Last of the Triple Crowns
It must be nice to be able to replace one Hall of Fame outfielder with another one. The Yankees did when Joe DiMaggio relinquished centerfield to Mickey Mantle. And the Red Sox followed suit a decade later, replacing the great Ted Williams, who retired at the end of the 1960 season, with a pure hitter named Carl Yastrzemski.
Yaz was the prototype for the complete ballplayer, hitting for power and average and playing left field superbly throughout his 23 major league seasons, all with the Red Sox. He was signed as a free agent in 1958 and debuted in left field for the Red Sox in 1961. He hit .266 as a rookie, driving in 80 runs. The next year he raised his batting average to .296, with 19 home runs and 94 RBIs. His offensive numbers would only get better.
In 1963, Yastrzemski hit .321 to win his first American League batting championship. That year, he also led the league in hits (183), doubles (40) and bases on balls (95). He continued hitting well over the next three years, leading the league in doubles in 1965 and 1966. He failed to repeat as doubles leader in 1967, but he compensated in other ways.
1967 was a miracle season for Yastrzemski and the Red Sox. The team won the American League pennant by one game in a three-team race that came down to the last day of the season. Yaz almost single-handedly carried the Red Sox to the pennant. In the last 12 games of the season, he hit 5 home runs, scored 14 runs and drove in 16. In the last two “must win” games against the Minnesota Twins, Yastrzemski went 7 for 8 with 6 RBIs.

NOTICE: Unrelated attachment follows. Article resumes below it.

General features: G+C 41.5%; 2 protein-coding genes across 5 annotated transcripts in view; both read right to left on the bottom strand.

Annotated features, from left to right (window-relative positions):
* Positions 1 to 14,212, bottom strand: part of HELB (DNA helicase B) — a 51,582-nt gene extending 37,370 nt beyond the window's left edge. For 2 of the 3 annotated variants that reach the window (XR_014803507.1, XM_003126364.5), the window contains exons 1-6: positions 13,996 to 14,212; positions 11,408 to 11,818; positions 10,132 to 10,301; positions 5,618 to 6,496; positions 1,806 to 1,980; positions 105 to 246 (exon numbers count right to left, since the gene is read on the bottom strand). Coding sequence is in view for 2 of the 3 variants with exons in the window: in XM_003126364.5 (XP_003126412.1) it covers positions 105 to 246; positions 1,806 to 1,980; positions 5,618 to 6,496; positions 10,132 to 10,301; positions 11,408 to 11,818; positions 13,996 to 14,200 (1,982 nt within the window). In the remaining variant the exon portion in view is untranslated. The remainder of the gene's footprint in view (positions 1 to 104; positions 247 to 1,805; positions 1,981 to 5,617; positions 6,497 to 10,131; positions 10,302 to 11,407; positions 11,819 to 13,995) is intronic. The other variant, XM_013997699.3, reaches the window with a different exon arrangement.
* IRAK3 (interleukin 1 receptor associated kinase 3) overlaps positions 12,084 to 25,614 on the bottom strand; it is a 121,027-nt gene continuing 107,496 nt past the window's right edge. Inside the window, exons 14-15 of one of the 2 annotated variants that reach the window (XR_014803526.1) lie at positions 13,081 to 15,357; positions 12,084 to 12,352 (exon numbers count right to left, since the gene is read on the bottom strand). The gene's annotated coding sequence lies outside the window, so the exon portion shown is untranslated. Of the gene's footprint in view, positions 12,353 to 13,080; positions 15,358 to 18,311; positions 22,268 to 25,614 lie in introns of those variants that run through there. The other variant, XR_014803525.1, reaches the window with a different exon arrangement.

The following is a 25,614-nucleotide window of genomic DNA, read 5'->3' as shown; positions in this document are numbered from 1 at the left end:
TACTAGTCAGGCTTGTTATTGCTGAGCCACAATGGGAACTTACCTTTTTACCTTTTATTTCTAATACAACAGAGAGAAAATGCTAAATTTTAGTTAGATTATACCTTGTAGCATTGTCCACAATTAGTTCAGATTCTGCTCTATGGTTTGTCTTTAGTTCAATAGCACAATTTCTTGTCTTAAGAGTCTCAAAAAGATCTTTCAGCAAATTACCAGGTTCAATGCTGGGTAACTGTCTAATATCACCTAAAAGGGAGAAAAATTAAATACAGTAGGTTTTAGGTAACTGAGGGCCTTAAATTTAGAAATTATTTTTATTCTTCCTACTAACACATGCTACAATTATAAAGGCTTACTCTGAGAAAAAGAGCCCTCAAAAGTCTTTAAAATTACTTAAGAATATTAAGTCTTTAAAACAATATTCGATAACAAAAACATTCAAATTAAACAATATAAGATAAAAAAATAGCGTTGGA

When the regular season had ended, Yastrzemski was at the top of the league in nearly every offensive category: hits (189), runs (112), home runs (44, tied with Minnesota’s Harmon Killebrew), RBIs (121), total bases (360), slugging percentage (.622) and batting average (.326). His Triple Crown leadership in home runs, RBIs and batting average earned Yaz the league’s Most Valuable Player award. During the 1967 World Series, which the St. Louis Cardinals won in 7 games, Yastrzemski continued his offensive onslaught, batting .400 with 3 home runs.
In 1968, Yastrzemski won his 3rd batting title with a .301 average – the league’s only .300 hitter that year and the lowest average ever for a batting champion. He closed out the 1960s with another superb year in 1969, hitting 40 home runs and driving in 111 runs, though he hit only .255. He won the Gold Glove for his consistent excellence in left field 5 times during the 1960s, and 6 times in all during his career.
Yastrzemski retired with 3,419 major league hits, #7 all time. He also hit over 400 home runs with more than 1,800 lifetime RBIs. The last of the Triple Crown winners was voted into the Baseball Hall of Fame in 1989.
Carl Yastrzemski is one of the 1960s baseball stars featured in 60 From The ‘60s: 60 Players Who Made the 1960s Baseball’s Real Golden Age. It’s a great introduction to baseball the way the game was meant to be played … without free agents, designated hitters or advanced chemistry.